May 5, 2010

No Man is an Island - A tribute to the Fiji Times Editorial

3 years ago on May 6th, I remember reading this Editorial in the FIJI TIMES and thought then that this was a great comment on our current situation.

Today on the same day 3 years on, and in the same week that World Press Freedom Day is being celebrated in other countries except in our own,
I would like to re-publish it because not only is it like we have stood in a time warp since the day this was printed; our nation has also lost (with the tyrannical media decree forced on our press) the last vestige of free & candid opinion.

Over the years the Fiji Times has brought many a truth to our people, and I would like to salute our brave men and women who still try
on a daily basis to give us the truth despite daily regime propoganda.

Sunday, May 06, 2007
NO man is an island.

And we in Fiji are becoming increasingly aware of how true that phrase is.
We cannot isolate ourselves from the rest of the world and hope to survive.

In fact, we need the rest of the world to survive.

Our recent experience with the European Union confirms that as fact. We need EU aid if our sugar industry is to survive. But that aid has come with strings attached.
In order to unlock the door to the EU vault, we need to comply and accept the conditions they have laid down before us.

As much as we hate to have other countries and organisations dictate to us how we must lead our lives and run our country, the fact still remains that no man or nation is an island.
The same rule applies to other international organisations of which we are a part of.

If we want to be part of the group, then we must be prepared to accept and abide by the rules.

As a result of the December 5 coup, we, the people, and the country have missed out on a lot of opportunities.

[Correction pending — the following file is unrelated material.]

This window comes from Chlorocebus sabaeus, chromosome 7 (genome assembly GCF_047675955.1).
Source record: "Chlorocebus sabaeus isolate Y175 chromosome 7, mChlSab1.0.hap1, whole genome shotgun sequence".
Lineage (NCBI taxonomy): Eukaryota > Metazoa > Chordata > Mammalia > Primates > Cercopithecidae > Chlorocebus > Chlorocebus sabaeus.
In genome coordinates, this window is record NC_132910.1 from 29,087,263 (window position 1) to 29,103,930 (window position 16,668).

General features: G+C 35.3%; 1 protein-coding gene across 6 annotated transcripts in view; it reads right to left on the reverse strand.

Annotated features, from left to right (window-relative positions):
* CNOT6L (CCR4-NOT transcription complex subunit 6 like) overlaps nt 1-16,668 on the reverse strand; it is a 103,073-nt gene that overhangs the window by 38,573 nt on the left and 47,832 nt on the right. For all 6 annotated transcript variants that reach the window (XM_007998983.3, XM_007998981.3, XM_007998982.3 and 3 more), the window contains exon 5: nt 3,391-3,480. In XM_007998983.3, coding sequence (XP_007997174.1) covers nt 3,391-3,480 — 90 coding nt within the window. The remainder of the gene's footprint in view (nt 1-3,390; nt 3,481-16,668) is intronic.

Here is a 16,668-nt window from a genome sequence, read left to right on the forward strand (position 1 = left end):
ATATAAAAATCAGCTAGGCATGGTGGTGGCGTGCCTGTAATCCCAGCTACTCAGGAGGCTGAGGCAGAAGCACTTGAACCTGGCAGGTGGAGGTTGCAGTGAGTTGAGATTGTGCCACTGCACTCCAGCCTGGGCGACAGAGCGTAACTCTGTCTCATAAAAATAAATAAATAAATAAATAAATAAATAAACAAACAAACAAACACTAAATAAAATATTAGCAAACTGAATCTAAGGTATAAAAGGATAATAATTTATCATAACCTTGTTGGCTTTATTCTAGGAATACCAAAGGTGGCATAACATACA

Members of the military who did not and still do not agree with the coup have lost out on opportunities abroad for work and education. Their families have suffered as well.

We have also lost our membership with the International Parliamentary Union as well as the Commonwealth Parliament Association.
In the parliamentary union, Fiji was one of only two Pacific island countries who were members of that organisation. The other was Papua New Guinea. Now the Pacific has only one voice in the IPU. And at the end of the day, PNG or any other Pacific island country for that matter will always do what is best for its country and people.

Our suspension from the Commonwealth Parliamentary Association is also another opportunity lost. While some see it as a jaunt, many of the overseas meetings and conferences that the CPA organisers are very educational and helpful.
Our suspension from the Commonwealth has also meant that we have lost out on training opportunities and the availability of expertise and technical know-how. Aid that was supposed to come our way has now been diverted to other deserving areas.

And whether the interim Government's policy of looking north to China has paid any dividends remains to be seen.

But one fact remains.
We can't isolate ourselves.

As much as the interim Government and the military hate to admit it, as an underdeveloped nation, we need the help and aid of others.

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